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Findings support argument for replacing digital mammography with digital breast tomosynthesis for breast cancer screening.
The rate of interval breast cancers is lower with digital breast tomosynthesis (DBT) screening than with digital mammography – a finding that contributes to the growing body of knowledge that supports DBT’s screening superiority.
In a study published today in Radiology, researchers from Sweden revealed this reduction in the interval cancer rate could be substantial enough to impact screening efforts.
“A statistically significant reduction in interval cancer rate was observed in our prospective, population-based, one-view DBT screening trial compared with a large contemporary control group screening with digital mammography,” said the team led by Kristin Johnson, M.D., radiology resident at Skåne University Hospital in Malmö. “Our study suggests that there is an effect of DBT on interval cancer rate in population screening and that it could translate into additional screening benefit.”
Despite showing higher sensitivity than DM for breast cancer detection, DBT’s impact is still not clearly understood. Picking up additional cancers can be beneficial, but many experts argue that it can contribute to over-diagnosis. Monitoring the rate of interval cancers – those that arise between routine screenings – could shed light on DBT’s real screening benefits as these cancers are largely thought to be more aggressive than those detected on a routine exam.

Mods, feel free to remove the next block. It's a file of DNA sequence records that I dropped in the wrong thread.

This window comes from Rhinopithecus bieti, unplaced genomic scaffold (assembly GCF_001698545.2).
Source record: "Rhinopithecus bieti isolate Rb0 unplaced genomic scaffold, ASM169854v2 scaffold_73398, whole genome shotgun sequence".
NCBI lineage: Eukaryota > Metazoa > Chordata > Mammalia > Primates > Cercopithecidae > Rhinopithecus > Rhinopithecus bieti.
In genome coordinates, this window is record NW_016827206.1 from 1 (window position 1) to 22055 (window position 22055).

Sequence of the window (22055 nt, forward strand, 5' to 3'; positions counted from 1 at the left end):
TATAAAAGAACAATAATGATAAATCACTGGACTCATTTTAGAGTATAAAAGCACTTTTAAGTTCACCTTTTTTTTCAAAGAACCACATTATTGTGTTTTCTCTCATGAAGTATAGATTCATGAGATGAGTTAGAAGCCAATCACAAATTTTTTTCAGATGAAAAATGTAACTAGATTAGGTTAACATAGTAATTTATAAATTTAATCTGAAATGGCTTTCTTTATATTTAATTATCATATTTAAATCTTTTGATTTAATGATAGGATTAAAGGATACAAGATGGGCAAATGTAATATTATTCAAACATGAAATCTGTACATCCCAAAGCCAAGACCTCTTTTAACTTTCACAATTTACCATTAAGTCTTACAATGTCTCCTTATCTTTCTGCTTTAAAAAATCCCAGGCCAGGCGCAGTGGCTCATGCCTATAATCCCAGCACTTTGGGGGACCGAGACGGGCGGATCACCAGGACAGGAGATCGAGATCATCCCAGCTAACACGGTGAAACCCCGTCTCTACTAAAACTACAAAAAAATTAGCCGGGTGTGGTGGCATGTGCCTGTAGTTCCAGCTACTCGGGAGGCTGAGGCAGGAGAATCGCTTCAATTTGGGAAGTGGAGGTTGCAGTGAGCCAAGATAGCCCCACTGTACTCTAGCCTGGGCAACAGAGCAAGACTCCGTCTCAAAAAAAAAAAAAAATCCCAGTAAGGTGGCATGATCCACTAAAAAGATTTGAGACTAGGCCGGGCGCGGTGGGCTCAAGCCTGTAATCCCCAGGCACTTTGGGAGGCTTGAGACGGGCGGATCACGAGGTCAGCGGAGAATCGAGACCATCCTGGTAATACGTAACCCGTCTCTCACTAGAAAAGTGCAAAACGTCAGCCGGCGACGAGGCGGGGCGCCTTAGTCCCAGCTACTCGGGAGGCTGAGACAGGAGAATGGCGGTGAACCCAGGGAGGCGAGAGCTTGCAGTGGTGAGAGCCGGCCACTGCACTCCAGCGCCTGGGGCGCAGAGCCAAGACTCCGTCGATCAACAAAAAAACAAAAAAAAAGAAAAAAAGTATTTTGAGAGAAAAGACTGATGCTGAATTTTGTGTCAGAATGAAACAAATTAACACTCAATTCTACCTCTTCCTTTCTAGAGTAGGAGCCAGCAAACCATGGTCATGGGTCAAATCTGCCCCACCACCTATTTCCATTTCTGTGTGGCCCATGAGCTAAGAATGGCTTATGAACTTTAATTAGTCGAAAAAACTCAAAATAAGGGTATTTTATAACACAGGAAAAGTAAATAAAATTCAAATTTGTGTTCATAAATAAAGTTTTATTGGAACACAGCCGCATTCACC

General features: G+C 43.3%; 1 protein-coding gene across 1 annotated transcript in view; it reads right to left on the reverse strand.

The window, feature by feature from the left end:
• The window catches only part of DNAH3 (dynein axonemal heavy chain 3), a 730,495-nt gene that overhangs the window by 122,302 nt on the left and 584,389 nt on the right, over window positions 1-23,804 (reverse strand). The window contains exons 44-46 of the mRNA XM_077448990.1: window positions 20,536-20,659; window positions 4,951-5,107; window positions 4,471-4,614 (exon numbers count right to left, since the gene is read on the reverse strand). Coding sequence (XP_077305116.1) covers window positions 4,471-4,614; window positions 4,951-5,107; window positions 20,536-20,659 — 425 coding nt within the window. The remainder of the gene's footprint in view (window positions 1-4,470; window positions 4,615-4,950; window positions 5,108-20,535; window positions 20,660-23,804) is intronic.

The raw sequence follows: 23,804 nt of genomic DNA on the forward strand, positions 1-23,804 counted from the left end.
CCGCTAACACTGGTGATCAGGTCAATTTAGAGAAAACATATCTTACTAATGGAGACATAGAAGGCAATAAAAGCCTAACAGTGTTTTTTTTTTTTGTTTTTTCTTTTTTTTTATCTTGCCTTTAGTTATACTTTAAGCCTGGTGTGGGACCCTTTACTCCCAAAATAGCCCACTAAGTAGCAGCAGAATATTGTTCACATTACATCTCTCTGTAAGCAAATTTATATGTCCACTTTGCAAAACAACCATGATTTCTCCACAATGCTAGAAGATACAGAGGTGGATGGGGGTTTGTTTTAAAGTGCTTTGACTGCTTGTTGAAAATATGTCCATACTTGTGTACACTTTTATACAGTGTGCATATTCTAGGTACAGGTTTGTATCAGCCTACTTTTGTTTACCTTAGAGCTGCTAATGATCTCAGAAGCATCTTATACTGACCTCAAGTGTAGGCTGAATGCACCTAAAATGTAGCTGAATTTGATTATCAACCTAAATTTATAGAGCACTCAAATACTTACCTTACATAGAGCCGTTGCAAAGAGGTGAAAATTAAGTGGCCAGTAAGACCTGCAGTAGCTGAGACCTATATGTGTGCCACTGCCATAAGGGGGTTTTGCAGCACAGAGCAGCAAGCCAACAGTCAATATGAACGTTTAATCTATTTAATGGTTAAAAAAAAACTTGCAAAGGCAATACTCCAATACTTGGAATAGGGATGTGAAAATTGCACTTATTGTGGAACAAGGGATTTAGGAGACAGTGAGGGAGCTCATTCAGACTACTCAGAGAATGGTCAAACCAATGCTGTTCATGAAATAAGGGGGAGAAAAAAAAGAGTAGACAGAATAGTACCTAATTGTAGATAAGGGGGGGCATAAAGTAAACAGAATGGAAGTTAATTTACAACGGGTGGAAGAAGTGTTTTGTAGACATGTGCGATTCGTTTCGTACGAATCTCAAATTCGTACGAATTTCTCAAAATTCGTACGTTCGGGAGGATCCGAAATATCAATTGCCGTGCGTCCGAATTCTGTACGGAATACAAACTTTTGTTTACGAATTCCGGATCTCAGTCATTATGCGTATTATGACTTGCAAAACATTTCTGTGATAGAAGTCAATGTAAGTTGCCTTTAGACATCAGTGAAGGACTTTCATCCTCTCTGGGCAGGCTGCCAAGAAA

“Interval cancers have, in general, a more aggressive biological profile than screen-detected cancers,” said Johnson, who is also a Ph.D. candidate at Lund University. “This means that the prognosis is less favorable for interval cancers compared to screen-detected cancers.”
If the interval cancer detection rate is lower among women imaged with DBT, that could be attributed to better detection of the rapidly growing cancers than have a poorer prognosis.
To determine if that is, in fact, the case, Johnson’s team conducted a prospective, population-based study, examining interval cancer rates between women screened with DBT and DM. They included 14,848 women enrolled in Sweden’s population-based Malmö Breast Tomosynthesis Screening Trial who were imaged between January 2010 and February 2015. An age-matched control group included 26,738 women who underwent DM at the same facility. The team matched women in the trial with two women in the control group.
In the trial, identified interval cancers typically had worse outcomes. According to their analysis, patients screened with both DBT and DM had an interval cancer rate of 1.6 per 1,000 – a significant drop from the 2.8 per 1,000 among women screened only with DM. This result points to a potential screening benefit that accompanies the use of DBT.
“One could speculate that some of the additional cancers detected in DBT screening would have been diagnosed as interval cancers if not detected by DBT,” Johnson explained.
In addition, the team reported that 90 percent of the 21 interval cancers diagnosed in the trial group were invasive compared to 95 percent of the 76 interval cancers detected in the control group. Tumors detected in trial participants were also smaller – 15 mm +/- 7 mm compared with 20 mm +/- 10 mm, respectively. The team also determined that trial participants had a slightly higher proportion of positive progesterone receptor status cancers (63 percent versus 53 percent) and a slightly lower proportion of high proliferation cancers (63 percent versus 75 percent) when compared to the control group.
These results add to the evidence and bolster the growing opinion that DBT could potentially replace DM as the go-to screening method for breast cancer, the team said, but they add their findings should be viewed with a degree of caution. Other existing studies have not shown a similar interval cancer rate reduction, and the rate is not the only measure that contribute to evaluating DBT’s potential screening benefits – cancer type and cost-benefit should also be considered.
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